Google lost that case and is now appealing to the Supreme Court, hoping to overturn the decision.
Obviously it was inappropriate for a company like Google to drive around sniffing people’s Wi-Fi traffic, but they are not really the threat. What we all need to be worried about is hackers war driving our neighborhoods, either using our networks to hide their illegal activities, or capturing our personal information for their own purposes.
Whatever the legal outcome of whether it is “OK” to sniff someone’s open Wi-Fi traffic, the reality is that people do, and doing so is trivial. Anyone with a laptop can download free software and be sucking down all the Internet activity in their local coffee shop in just minutes. I think laws like this give a false sense of security. It is like saying that, as you walk down the sidewalk, you can not look in through your neighbor’s big picture window at night when they leave the curtains open.
Thinking that people are “not allowed” to sniff your open Wi-Fi just gives a false sense of security. What we need to do is make sure that ALL Wi-Fi is securely encrypted. Even public Wi-Fi should be encrypted, even if the password is “password” and is posted prominently on the wall. Using encryption changes the situation from looking though a window as you walk by to drilling a peep hole through the wall.
None of should be in denial about this. Open Wi-Fi is insecure. It will be sniffed.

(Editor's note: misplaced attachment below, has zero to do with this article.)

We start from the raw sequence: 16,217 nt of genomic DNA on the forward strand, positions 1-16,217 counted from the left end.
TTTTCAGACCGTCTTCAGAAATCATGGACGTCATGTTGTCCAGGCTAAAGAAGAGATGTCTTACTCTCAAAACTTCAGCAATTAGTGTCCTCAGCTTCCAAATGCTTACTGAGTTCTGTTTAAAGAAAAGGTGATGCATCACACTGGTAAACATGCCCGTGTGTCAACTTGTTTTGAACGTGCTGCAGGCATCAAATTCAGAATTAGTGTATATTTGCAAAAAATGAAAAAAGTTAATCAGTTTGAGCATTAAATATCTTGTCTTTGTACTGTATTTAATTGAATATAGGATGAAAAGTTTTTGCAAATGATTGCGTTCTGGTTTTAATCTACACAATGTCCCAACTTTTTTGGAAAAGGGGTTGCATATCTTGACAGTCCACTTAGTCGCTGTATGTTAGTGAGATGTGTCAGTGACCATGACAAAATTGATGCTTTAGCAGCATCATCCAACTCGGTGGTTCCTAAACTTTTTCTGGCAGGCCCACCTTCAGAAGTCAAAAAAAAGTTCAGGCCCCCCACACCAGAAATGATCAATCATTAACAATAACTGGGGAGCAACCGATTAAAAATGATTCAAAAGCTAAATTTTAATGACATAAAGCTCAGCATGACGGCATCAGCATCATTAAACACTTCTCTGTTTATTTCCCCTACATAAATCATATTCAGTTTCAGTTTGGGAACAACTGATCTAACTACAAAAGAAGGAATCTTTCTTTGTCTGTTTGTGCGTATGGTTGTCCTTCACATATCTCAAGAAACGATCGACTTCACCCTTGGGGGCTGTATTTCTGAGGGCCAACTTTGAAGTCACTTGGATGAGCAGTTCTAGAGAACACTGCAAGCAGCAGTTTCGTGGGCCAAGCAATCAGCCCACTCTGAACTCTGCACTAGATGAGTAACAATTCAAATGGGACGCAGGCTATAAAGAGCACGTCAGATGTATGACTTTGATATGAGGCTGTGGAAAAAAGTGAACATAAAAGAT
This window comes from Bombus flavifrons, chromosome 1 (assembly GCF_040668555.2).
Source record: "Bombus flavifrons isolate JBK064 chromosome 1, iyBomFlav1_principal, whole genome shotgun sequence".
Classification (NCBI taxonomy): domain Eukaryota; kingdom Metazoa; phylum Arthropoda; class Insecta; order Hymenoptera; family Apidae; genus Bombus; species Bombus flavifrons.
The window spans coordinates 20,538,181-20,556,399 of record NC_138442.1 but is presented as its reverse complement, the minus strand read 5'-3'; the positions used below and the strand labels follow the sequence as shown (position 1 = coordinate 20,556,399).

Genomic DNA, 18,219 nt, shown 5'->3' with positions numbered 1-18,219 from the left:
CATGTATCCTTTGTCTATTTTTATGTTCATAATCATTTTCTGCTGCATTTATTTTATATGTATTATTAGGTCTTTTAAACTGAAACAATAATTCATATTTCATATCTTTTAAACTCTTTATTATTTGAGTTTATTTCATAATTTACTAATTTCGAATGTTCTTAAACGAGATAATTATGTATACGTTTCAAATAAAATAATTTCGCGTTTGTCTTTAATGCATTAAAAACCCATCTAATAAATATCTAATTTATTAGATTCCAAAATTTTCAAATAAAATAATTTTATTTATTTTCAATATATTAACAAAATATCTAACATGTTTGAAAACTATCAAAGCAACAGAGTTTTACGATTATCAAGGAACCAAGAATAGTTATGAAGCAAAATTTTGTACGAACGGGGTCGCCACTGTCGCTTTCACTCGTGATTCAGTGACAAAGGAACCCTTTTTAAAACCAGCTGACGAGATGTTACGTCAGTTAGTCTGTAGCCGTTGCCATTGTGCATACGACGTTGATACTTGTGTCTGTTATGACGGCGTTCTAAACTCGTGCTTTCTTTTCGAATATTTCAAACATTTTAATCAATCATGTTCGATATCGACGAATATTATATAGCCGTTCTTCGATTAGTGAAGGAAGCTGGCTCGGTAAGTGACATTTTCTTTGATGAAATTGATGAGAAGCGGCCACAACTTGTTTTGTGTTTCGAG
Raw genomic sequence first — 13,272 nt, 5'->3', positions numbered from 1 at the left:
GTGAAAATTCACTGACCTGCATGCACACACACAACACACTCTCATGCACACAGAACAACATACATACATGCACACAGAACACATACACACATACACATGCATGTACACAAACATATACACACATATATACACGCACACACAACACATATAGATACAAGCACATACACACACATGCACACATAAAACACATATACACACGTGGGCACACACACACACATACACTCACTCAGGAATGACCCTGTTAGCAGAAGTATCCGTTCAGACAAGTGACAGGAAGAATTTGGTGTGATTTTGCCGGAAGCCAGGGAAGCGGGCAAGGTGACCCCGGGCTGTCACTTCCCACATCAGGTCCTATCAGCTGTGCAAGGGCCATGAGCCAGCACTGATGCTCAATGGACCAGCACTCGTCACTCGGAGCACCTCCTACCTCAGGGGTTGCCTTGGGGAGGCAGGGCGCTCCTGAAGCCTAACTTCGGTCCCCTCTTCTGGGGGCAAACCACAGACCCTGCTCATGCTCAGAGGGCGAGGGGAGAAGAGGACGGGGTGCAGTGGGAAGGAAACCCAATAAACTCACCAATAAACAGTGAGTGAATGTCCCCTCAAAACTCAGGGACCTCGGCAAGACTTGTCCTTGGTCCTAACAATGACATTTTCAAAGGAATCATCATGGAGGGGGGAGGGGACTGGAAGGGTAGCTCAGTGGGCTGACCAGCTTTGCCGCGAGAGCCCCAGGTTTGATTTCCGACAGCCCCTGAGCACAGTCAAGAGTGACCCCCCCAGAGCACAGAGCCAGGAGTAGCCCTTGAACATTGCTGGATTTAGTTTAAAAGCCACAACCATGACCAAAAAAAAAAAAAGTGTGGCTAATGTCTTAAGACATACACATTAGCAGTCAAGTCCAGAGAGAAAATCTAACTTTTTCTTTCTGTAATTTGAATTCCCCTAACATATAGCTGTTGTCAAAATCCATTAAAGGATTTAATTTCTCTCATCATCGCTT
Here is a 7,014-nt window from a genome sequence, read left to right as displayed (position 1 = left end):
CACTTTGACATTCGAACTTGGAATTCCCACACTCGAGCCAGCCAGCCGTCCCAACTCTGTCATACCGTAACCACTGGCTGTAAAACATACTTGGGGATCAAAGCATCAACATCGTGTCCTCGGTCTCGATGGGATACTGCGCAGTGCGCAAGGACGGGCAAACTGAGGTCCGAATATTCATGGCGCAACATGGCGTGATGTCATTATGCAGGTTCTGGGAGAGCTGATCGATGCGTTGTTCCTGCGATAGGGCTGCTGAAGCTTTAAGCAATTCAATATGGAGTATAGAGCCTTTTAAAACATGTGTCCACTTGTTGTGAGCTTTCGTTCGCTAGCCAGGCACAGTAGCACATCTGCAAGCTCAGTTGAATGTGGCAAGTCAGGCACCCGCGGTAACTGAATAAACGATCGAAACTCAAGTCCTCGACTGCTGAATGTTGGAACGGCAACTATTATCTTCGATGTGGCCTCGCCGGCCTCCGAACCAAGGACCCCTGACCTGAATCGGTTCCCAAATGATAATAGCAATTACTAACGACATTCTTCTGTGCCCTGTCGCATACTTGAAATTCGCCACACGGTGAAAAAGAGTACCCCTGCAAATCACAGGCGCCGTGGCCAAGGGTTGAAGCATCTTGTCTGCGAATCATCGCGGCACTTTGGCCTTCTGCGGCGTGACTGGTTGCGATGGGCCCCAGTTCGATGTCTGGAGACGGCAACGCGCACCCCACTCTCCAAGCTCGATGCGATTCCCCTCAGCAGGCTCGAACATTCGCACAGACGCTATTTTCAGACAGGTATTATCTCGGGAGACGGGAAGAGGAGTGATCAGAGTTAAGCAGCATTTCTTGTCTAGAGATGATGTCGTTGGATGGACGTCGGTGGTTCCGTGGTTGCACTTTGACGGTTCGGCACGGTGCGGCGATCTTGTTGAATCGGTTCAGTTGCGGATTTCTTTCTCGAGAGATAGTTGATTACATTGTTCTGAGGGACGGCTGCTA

If you find yourself in a situation where you have to use an open Wi-Fi hotspot, for whatever reason, make sure you immediately establish a VPN to protect yourself. I might be biased, but I use Anonymizer Universal for this purpose.
The ability to use remotely loaded images in HTML emails for tracking has been known for years, but perhaps not widely known.
The On The Media: TLDR podcast just re-surfaced the issue in the above article, where they talk about a free Gmail plugin called Streak, which provides this capability.
It automatically embeds the hidden images in emails you send, then lets you see when and even where the recipient opens them.
Because they appear to use IP address based locations, you can block the “where” part by using Anonymizer Universal.
You can block this tracking completely by turning off the loading of images in your emails. Of course, if you then choose to load images, know that you are also enabling tracking. If you block image loading you will also find that your email become much less attractive and significantly more difficult to read.